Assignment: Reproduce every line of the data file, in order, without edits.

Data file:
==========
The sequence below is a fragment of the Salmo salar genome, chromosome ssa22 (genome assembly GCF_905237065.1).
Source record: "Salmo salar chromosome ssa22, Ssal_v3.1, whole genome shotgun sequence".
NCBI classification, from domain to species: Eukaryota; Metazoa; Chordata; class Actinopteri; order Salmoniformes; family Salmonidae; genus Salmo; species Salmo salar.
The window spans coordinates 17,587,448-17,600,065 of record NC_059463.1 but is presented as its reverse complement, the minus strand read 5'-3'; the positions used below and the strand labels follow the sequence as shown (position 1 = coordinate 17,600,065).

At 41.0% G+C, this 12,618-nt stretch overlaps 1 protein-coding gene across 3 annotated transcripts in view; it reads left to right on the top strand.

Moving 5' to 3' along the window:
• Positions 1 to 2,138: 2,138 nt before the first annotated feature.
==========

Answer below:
The sequence below is a fragment of the Salmo salar genome, chromosome ssa22 (genome assembly GCF_905237065.1).
Source record: "Salmo salar chromosome ssa22, Ssal_v3.1, whole genome shotgun sequence".
NCBI classification, from domain to species: Eukaryota; Metazoa; Chordata; class Actinopteri; order Salmoniformes; family Salmonidae; genus Salmo; species Salmo salar.
The window spans coordinates 17,587,448-17,600,065 of record NC_059463.1 but is presented as its reverse complement, the minus strand read 5'-3'; the positions used below and the strand labels follow the sequence as shown (position 1 = coordinate 17,600,065).

At 41.0% G+C, this 12,618-nt stretch overlaps 1 protein-coding gene across 3 annotated transcripts in view; it reads left to right on the top strand.

Moving 5' to 3' along the window:
• Positions 1 to 2,138: 2,138 nt before the first annotated feature.